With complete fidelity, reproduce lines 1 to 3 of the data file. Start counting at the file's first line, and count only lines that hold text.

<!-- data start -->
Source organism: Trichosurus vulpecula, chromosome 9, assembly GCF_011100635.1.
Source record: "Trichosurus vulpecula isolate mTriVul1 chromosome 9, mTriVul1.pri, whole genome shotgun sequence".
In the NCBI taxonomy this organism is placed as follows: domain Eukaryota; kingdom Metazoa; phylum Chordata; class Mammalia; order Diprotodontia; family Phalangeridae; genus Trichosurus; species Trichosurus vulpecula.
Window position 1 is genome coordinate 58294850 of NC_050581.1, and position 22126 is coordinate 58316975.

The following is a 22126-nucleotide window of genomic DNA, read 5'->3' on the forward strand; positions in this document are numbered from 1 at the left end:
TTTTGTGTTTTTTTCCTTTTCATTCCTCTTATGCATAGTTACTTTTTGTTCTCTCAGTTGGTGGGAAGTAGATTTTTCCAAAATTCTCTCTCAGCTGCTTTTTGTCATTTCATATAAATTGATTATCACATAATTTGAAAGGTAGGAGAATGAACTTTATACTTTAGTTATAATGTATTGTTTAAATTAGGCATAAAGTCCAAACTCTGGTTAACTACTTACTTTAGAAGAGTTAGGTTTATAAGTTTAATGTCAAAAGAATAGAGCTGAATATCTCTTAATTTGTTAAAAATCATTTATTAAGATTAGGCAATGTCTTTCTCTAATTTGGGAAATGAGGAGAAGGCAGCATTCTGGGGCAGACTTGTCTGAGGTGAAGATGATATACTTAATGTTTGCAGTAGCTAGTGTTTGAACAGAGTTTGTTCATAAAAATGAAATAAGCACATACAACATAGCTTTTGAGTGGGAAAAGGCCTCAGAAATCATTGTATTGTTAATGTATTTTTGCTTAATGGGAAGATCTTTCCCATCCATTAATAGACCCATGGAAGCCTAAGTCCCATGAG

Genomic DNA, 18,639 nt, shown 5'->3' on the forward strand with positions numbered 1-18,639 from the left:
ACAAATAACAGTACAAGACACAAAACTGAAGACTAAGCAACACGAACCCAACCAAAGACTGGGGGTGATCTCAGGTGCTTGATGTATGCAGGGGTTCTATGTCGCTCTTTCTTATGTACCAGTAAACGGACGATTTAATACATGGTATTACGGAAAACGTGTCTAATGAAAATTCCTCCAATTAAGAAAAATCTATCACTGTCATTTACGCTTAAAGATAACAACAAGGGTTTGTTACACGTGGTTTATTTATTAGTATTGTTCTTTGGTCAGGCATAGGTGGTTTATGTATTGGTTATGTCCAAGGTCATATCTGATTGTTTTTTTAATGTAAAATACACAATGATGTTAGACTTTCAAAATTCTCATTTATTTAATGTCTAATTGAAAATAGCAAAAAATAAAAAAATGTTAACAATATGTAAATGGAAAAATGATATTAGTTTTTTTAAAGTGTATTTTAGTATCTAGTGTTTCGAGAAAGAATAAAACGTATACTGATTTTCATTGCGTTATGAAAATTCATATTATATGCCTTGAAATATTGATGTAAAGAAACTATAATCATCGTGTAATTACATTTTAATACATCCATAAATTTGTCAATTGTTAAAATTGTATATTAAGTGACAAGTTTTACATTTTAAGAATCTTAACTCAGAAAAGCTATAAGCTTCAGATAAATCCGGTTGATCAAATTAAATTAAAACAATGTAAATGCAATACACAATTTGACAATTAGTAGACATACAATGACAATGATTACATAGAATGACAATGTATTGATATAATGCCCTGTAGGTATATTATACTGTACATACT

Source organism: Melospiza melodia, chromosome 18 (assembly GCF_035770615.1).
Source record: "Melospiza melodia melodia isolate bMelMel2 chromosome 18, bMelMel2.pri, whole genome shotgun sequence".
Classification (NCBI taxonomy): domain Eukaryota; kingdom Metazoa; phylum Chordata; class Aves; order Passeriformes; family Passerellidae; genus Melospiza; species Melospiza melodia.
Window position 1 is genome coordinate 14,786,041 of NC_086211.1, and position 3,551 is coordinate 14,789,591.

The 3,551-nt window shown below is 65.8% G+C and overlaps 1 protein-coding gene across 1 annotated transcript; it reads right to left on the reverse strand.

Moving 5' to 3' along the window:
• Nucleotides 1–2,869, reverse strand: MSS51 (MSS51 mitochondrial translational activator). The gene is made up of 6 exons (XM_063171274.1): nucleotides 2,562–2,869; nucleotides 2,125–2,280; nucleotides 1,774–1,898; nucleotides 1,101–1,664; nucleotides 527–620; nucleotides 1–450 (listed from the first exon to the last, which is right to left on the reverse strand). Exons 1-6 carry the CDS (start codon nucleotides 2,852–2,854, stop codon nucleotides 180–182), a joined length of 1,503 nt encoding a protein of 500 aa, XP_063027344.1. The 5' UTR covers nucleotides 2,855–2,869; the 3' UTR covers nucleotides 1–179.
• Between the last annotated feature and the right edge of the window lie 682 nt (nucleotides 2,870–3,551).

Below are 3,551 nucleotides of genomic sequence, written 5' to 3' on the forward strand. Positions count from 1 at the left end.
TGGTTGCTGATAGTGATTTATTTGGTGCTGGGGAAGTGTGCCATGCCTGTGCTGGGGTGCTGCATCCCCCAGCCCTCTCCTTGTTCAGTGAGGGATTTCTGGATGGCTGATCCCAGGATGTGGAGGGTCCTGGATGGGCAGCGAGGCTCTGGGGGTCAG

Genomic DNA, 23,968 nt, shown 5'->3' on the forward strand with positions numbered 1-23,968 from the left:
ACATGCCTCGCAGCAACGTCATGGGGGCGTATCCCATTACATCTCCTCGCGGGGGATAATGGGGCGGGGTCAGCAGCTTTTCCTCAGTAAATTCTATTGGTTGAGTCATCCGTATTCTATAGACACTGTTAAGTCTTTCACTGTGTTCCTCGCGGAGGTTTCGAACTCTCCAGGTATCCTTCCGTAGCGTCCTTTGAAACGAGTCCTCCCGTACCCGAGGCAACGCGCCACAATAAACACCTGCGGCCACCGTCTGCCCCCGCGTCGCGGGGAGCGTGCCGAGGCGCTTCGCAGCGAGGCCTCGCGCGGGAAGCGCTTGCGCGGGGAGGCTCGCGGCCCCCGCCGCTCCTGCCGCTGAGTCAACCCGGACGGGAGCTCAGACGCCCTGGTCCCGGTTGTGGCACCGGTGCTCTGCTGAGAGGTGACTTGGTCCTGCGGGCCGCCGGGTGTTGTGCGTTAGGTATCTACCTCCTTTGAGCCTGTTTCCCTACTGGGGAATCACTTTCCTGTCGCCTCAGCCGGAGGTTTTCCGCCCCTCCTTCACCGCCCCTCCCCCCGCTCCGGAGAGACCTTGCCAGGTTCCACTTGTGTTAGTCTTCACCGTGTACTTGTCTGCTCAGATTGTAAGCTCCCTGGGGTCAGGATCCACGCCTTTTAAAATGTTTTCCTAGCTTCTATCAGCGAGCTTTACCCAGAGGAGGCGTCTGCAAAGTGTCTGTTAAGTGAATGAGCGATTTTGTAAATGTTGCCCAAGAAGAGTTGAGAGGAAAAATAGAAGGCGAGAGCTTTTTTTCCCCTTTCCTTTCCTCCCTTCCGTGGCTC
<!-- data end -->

Source organism: Trichosurus vulpecula, chromosome 9, assembly GCF_011100635.1.
Source record: "Trichosurus vulpecula isolate mTriVul1 chromosome 9, mTriVul1.pri, whole genome shotgun sequence".
In the NCBI taxonomy this organism is placed as follows: domain Eukaryota; kingdom Metazoa; phylum Chordata; class Mammalia; order Diprotodontia; family Phalangeridae; genus Trichosurus; species Trichosurus vulpecula.